Henny and the crew of the Gerda III would have been arrested and executed had they been caught by the Nazis. This almost happened more than once when soldiers climbed aboard the boat while the Jews crammed into the hold below didn't dare move or make a sound. A drawing of Henny at the wheel of the Gerda III is on a poster near the front door of the museum and her words as recorded in an interview many years later are displayed at the entrance of the exhibition. "It was the right thing to do so we did it," she said. "Simple as that."

Of course, it wasn't simple. Denmark was the only Nazi-occupied country that managed to save most of its Jewish citizens. In fact, elsewhere much of the local population enthusiastically collaborated with the Germans in rounding up the Jews.

The Danes protected not only Jewish lives but Jewish property. Most of the Jews who came back after the war found their houses and their possessions intact. Elsewhere in Europe, Jews who attempted to return to their former homes found them occupied by non-Jews, who chased them away.

In a time of rising antisemitism both in the United States and in Europe, this exhibition shows young people and anyone else who is heeding its message that the "courage to act" is possible. To act or not to act is a choice.

— Terese Loeb Kreuzer

The bustling fish market on the Copenhagen waterfront.

A hologram of a boy named Max addresses visitors to "Courage to Act." When visitors to the exhibition first see Max, he is watching the fishmongers, customers and fishermen as he juggles a soccer ball in his hands. He is aware of the presence of the Nazis but not really affected by it. The trauma and darkness awaiting him are not yet manifest.

Toward the front of the exhibition is a wall-sized photomural depicting the fish market on the Copenhagen waterfront. One of the women who worked in the fish market was named Ellen Nielsen. She was the widowed mother of six children. When it became clear that Jews were in mortal danger, two Jewish brothers who sold flowers in the fish market approached her for help. "You can stay at my house," she told them. "I'll close early today and you can come home with me." While the Nazis hunted Jews in the city of Copenhagen, Ellen hid dozens of people in Drager, a fishing village.

"Courage to Act" uses media of various kinds to engage its viewers. Holograms of live actors who seem to be talking to visitors are among them. One of the first of these composite characters is a boy named Max who is enacted by Ari Naznitsky. Like some in the intended audience, Ari is 10 years old and in the 5th grade.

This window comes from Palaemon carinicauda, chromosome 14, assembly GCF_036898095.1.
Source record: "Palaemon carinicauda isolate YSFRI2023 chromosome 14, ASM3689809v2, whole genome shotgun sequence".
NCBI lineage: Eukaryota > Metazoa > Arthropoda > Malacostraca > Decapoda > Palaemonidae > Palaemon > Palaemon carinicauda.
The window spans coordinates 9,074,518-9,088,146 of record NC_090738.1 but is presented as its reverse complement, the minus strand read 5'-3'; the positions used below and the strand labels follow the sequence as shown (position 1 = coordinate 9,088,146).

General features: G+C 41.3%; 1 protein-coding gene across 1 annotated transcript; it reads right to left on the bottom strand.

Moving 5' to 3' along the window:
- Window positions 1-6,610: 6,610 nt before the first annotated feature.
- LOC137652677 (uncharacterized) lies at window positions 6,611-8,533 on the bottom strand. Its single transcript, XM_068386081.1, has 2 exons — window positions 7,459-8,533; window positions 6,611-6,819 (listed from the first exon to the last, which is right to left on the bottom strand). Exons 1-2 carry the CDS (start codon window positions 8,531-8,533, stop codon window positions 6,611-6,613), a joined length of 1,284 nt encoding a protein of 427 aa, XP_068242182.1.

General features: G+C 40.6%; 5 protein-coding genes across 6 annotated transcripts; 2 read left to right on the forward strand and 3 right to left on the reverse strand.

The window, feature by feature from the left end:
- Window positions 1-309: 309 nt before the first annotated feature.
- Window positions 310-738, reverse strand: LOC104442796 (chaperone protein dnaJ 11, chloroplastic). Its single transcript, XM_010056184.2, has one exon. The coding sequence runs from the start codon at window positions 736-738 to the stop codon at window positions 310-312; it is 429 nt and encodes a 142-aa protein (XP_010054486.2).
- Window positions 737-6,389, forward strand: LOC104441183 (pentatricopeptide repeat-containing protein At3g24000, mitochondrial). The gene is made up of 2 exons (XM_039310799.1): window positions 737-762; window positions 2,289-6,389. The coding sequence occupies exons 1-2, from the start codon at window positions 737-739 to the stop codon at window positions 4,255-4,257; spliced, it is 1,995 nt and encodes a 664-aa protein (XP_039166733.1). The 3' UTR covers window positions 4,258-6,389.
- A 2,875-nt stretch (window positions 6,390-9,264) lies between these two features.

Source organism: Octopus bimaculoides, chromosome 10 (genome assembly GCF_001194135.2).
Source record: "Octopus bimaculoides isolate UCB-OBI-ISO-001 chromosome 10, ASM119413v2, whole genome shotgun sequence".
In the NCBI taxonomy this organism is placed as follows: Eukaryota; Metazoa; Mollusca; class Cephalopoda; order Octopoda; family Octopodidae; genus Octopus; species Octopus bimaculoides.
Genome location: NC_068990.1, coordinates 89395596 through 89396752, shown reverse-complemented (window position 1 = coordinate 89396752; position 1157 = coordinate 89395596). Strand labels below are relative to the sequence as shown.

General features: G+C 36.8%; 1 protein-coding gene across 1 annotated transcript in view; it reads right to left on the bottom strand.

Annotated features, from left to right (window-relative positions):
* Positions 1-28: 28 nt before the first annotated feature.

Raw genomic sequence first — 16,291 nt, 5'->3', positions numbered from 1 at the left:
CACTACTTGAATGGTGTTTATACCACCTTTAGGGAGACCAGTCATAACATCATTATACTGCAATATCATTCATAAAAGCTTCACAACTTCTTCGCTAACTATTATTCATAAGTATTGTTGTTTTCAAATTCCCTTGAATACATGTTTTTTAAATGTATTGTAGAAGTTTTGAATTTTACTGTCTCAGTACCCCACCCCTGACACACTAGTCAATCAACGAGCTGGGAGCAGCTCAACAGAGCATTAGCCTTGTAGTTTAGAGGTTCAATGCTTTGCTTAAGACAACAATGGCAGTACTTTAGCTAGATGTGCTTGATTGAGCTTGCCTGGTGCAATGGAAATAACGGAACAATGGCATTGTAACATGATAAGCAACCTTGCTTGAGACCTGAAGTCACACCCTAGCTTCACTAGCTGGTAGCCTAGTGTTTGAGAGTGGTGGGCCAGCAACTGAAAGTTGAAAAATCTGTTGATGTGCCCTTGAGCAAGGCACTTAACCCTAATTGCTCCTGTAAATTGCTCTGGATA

The exhibition includes many detailed drawings that tell much of the story. They are the work of Sveta Dorosheva, an award-winning artist who was born in Ukraine and who currently is based in Israel. Her grandmother was one of 15 children and a Holocaust survivor. She was the only one of her family to have survived. Dorosheva has said, "My work on this exhibition is done for her— and so we may all remember the stories of our people's courage and humanity."

"Courage to Act" was designed by an award-winning exhibition designer called Local Projects. In this corner of one gallery, several engaging methods of telling the story of what happened in Denmark have been utilized. Local Projects sought "new and accessible ways" of sharing stories of modern Jewish history and resilience. Jake Barton, founder of Local Projects and creative director of the Courage to Act design team, commented that the population of living survivors is dwindling, making it necessary to find new ways of connecting with a younger audience.

"Courage to Act" has been artfully designed with corridors set on angles so that visitors walking from one part of the exhibition to another can see a cascade of events and places as they relate to each other. An illustration near the beginning of the exhibition depicts a boy peering through a window at the street where armed German soldiers are beating people up and manhandling them. Some people are running or bicycling down the street as though they were fleeing.

In one of the exhibition's interconnecting galleries, a door opens to reveal a hologram of an actor who says, among other things, "Germans tend not to suspect us. It makes it easy to be brave." Nearby displays include a telephone that the visitor can pick up and use to listen to a woman — a young refugee in Denmark — trying to contact her faraway family. Another display in this gallery includes a series of dates on cards that can be flipped to show what happened each day during August 1943. Some display cases are near the floor so that they would be at eye level for a young child.